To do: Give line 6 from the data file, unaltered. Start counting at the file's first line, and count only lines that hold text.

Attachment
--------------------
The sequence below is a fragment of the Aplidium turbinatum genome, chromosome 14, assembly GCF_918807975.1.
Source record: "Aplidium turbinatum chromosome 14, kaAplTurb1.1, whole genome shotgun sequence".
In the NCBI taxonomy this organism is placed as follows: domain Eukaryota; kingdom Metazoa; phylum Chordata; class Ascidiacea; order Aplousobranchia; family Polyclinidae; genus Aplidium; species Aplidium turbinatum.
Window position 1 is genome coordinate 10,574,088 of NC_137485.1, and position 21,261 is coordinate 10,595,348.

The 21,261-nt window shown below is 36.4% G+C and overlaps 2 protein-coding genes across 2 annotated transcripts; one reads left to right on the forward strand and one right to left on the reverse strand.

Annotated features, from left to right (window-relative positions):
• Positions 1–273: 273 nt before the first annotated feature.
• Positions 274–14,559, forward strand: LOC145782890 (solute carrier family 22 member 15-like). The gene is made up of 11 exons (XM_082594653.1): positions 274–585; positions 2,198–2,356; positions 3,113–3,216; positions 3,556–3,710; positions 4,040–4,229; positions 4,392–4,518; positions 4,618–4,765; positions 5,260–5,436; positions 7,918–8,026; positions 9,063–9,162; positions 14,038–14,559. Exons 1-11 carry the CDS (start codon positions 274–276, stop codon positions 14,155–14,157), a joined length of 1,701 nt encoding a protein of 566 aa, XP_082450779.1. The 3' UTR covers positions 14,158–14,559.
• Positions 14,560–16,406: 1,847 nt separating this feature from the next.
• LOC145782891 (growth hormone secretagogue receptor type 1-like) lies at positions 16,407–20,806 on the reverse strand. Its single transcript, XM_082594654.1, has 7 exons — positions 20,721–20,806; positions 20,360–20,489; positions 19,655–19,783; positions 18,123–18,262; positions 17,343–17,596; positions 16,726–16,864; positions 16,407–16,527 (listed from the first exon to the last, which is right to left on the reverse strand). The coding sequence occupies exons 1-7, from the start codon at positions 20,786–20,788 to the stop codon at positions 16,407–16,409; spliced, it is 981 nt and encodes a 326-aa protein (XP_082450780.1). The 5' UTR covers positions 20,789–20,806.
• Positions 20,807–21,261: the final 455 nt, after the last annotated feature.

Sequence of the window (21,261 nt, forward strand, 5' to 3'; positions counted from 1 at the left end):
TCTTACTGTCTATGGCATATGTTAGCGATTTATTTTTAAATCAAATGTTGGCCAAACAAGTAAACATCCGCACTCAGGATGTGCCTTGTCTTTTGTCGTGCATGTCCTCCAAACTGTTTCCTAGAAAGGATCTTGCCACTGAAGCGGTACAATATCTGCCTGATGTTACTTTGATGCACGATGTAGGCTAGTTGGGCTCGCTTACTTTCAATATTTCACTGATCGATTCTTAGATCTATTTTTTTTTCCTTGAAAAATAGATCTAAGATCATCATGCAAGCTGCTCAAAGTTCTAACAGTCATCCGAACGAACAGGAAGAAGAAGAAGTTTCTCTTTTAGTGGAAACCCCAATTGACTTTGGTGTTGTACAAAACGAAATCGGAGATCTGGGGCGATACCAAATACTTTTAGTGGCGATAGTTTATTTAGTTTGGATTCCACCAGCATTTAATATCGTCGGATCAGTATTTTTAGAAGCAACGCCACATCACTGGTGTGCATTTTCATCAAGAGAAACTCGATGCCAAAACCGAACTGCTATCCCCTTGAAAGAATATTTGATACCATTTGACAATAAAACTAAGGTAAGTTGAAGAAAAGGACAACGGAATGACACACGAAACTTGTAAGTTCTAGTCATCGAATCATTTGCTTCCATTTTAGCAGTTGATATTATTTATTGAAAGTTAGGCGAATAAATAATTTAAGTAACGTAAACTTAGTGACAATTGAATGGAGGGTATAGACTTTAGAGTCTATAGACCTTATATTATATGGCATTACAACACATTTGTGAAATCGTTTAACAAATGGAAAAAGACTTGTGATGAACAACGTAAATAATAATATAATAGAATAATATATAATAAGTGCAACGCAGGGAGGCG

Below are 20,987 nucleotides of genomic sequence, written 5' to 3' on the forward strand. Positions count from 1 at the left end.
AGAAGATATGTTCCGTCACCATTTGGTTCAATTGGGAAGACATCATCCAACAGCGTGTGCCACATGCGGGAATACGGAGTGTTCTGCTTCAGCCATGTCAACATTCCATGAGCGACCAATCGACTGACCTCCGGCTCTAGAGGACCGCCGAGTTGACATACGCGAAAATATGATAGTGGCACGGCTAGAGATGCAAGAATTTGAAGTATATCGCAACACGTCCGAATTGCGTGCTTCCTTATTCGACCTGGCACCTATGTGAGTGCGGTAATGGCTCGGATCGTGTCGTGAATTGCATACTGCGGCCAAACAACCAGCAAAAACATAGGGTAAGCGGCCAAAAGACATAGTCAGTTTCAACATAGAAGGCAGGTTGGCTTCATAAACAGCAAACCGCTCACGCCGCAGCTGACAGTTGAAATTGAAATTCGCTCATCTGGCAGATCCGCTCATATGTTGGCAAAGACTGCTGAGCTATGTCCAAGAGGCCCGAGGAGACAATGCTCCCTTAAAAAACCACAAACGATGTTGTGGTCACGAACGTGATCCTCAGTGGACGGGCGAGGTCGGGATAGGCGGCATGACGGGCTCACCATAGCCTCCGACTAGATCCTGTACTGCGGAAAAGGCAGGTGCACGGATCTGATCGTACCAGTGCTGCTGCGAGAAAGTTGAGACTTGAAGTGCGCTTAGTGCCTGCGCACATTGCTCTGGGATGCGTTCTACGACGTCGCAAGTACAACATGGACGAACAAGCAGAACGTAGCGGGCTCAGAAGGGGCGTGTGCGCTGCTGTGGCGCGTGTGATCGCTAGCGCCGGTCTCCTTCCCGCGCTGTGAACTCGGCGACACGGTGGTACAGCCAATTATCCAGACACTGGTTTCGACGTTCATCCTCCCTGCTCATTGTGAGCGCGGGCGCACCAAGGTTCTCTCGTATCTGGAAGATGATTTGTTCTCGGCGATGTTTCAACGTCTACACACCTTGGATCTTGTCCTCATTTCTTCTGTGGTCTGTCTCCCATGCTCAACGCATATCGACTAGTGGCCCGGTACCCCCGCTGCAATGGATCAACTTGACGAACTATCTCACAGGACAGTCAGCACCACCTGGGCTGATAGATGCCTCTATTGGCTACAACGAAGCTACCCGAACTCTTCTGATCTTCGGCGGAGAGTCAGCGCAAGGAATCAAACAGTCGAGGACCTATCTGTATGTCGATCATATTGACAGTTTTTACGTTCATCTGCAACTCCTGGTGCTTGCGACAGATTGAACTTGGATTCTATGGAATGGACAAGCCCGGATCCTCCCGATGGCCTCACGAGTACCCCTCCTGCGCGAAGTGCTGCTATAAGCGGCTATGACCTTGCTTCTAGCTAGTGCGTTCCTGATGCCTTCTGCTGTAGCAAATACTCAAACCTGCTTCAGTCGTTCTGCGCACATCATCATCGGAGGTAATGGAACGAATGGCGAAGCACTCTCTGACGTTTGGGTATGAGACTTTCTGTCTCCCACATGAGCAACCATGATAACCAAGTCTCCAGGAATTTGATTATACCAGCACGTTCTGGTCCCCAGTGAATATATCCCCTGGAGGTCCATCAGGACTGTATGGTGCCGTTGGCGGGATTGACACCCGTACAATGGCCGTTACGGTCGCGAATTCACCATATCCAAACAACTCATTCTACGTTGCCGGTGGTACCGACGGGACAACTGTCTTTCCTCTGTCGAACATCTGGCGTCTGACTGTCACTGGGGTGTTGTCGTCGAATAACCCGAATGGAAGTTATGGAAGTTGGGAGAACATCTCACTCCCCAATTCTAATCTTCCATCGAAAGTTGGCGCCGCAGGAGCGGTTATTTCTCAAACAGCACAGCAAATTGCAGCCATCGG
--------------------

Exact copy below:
Annotated features, from left to right (window-relative positions):